Reaping the Whirlwind (Pt. 6)

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Date: Monday, November 22, 1943

Time: 2230

Picture yourself in the dark interior of a brick lined basement. The stench of unwashed bodies and fear overcomes the odor of mildew. A thin sheet used as a curtain in a corner hides a large bucket, the only toilet available for the two dozen people packed into the small room. Everyone sits on wooden benches. Their ages range from elderly to infants. There are no able bodies men present, as they are all at the front. A few buckets of sand line the floor and everyone wears a helmet, even the children. A radio in the corner keeps up a running commentary on what is taking place above ground. Enemy bomber formations have passed east of Braunschweig. Anticipated target is Berlin. Outside, the sirens howl. Then, antiaircraft batteries open fire, sending sheets of flame shooting into the night sky. And then you hear it, the shriek of falling bombs. Each one explodes with a loud CRUMP which causes your building to shake. Dust drifts down from the ceiling. The bombs march closer and closer. Some of the children start to cry. A few of the adults begin to pray. Will the next bomb have your name on it? Or will it hit the next block?

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Now picture yourself in the sky overhead. Searchlights stab at the sky around you. To be caught in one means death, unless you can escape the cone. This is your 30th mission. If you make it back, you’ll be the first in your squadron to complete a tour in several months. Before takeoff, you learn that some of the other crews have placed bets on your odds of survival. The odds aren’t good. In the past five months, you’ve seen crews come and go. New crews get shot down so fast you don’t have time to learn their names. Two of your own crew died a few nights ago over the same city where you find yourself now. A burning Lancaster drifts across your line of sight. It rolls onto its side and plummets towards the ground, the seven men inside trapped in a fiery coffin. Your bomb aimer, in the nose of your plane, calls out corrections as you reach the target indicators. Left, left. Steady. Right. Right. Steady. Steady. Almost there. A sudden noise makes you jump as your rear gunner opens up on a night fighter. Shrapnel from the flak batteries ping against the side of your plane, like a child throwing pebbles against it. And then the searchlights catch you.

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Now transport yourself 600 miles away. Several months ago, you met a young pilot while he was on leave. Six weeks ago, he proposed and you said yes. When he completes his tour tonight, he’ll be off operations for a while and receive a much safer assignment as an instructor pilot. You know he is flying tonight, and you’ll be married in three days time. As the searchlights catch his aircraft, you are traveling to the small village near his airbase so you can greet him when he gets back. There’s something you need to tell him before the wedding. You meant to do it when you saw him a couple of days ago, but you couldn’t bring yourself to do it. Will he care? Will he cancel the wedding? He seemed withdrawn last time you saw him. And with good reason, he’d just come back from a mission in which two of his crew were killed and one seriously injured. That’s why he got a weekend pass to begin with. His last words when you parted at the train station were “I’m glad I met you.” Hardly the words of a man planning on having a future.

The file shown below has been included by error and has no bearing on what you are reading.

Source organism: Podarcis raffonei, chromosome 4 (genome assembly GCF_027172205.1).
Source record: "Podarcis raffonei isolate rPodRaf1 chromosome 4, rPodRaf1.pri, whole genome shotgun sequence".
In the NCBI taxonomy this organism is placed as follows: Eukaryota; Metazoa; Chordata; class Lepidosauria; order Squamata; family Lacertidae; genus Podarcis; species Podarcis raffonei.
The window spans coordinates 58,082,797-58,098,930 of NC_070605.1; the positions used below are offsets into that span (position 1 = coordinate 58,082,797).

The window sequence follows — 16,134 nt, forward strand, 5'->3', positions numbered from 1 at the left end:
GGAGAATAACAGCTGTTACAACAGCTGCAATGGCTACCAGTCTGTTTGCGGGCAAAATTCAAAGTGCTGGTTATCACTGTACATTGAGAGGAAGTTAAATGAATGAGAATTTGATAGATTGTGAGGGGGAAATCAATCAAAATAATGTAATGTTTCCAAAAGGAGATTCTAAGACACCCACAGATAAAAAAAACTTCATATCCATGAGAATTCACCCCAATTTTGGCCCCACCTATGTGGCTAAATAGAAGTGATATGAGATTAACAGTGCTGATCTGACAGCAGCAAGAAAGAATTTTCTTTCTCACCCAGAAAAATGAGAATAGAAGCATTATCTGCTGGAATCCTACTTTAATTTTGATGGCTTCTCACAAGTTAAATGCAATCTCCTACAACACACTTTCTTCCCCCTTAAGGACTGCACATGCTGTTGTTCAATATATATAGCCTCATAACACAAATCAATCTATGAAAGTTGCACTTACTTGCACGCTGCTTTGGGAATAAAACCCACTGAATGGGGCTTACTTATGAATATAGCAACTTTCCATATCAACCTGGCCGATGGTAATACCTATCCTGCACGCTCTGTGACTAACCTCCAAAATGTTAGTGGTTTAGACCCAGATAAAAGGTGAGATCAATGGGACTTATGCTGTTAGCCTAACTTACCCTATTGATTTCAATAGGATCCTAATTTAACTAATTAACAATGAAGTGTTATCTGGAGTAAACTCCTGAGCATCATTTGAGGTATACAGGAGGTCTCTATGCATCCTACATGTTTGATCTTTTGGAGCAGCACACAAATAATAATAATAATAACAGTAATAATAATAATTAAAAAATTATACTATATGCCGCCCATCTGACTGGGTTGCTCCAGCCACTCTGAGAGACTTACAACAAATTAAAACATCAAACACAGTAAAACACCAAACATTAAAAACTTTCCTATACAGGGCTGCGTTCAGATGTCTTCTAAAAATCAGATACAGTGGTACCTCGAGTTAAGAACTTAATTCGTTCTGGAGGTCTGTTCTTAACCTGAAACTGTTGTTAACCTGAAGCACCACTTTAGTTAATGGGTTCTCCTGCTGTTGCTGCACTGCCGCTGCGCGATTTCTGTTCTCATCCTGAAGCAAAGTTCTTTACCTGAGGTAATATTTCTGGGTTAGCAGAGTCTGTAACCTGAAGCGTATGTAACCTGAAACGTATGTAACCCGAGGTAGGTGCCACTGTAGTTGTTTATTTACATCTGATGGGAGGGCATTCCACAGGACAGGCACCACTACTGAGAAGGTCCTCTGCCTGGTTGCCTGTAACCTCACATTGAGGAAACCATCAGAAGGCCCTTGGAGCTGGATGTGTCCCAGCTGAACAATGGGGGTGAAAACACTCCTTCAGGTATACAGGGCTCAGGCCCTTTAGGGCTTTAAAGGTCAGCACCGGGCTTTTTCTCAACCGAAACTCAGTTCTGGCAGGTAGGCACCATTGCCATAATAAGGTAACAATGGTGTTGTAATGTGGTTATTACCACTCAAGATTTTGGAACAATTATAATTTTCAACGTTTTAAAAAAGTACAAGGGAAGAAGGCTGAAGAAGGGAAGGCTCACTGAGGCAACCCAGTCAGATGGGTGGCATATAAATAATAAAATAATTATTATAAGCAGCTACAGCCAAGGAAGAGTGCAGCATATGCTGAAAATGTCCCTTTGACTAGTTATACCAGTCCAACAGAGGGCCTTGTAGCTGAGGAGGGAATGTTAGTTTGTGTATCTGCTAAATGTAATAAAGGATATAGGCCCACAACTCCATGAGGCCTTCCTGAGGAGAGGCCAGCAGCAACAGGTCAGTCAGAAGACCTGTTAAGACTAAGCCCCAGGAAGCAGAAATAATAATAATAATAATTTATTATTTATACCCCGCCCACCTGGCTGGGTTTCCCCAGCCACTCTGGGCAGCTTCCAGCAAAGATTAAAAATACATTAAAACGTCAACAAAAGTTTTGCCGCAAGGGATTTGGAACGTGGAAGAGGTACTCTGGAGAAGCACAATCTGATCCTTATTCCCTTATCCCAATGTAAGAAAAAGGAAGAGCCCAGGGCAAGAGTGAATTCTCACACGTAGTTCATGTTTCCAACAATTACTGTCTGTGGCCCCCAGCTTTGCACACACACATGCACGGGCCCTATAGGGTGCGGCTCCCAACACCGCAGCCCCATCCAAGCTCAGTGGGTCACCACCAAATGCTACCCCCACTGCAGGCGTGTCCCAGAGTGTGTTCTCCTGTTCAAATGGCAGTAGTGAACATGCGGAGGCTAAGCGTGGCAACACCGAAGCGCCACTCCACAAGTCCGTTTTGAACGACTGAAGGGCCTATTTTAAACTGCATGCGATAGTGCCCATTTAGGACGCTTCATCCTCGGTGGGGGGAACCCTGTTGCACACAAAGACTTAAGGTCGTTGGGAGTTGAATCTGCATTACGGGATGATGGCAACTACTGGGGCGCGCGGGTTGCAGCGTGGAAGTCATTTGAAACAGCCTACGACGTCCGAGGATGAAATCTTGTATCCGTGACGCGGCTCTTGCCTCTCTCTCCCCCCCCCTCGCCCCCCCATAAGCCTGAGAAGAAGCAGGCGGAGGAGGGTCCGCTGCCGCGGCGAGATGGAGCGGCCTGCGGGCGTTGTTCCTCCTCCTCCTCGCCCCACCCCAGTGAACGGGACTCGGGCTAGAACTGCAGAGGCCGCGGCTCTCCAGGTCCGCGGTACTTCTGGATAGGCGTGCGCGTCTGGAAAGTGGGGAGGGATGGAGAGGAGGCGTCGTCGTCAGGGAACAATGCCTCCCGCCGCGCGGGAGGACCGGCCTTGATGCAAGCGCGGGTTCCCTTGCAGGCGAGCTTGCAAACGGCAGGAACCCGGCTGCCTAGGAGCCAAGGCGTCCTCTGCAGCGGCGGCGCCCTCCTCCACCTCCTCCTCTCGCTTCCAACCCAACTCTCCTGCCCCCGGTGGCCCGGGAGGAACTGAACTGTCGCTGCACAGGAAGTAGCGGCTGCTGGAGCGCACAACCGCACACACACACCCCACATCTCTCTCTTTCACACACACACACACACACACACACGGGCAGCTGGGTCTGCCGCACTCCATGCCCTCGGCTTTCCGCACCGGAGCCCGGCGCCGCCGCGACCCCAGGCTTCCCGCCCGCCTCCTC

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Let us now return to the city under the bombs. You wait out the raid in a reinforced room on the ground floor of your fire station. In the midst of war, your job is still to save lives. You are a veteran fireman with over ten years on the job. The war interrupted your career and you spent several years on the front lines in Poland, France, and Russia before an injury led to your discharge, aided by the fact that cities needed experienced fire service personnel. You saw the firestorm in Hamburg and its images flash through you mind every time you close your eyes. And now? Now your city is being pounded. As soon as the heaviest bombing passes, you and your crew, one other experienced man and four young women who belong to the Luftschutz leave the station and drive towards the fires burning in the distance. A few bombs are still falling, and as you pull up in front of a blazing apartment building, a bomb explodes just up the block. Shrapnel leaves pockmarks on your truck, but it cuts down four firemen in the street ahead. You can hear the screams over the roar of the flame as you exit the fire engine and go to work. A quick glance up. You see a bomber caught in the searchlights. Black objects tumble from the center of the plane and start their way towards the ground. Towards you.

This gives you a bit of insight into the four main characters in the novel. They all have their own backstories and personal conflicts not necessarily detailed above. I hope that when I am finished, they will become as real to you as they are to me.

Hutch

 

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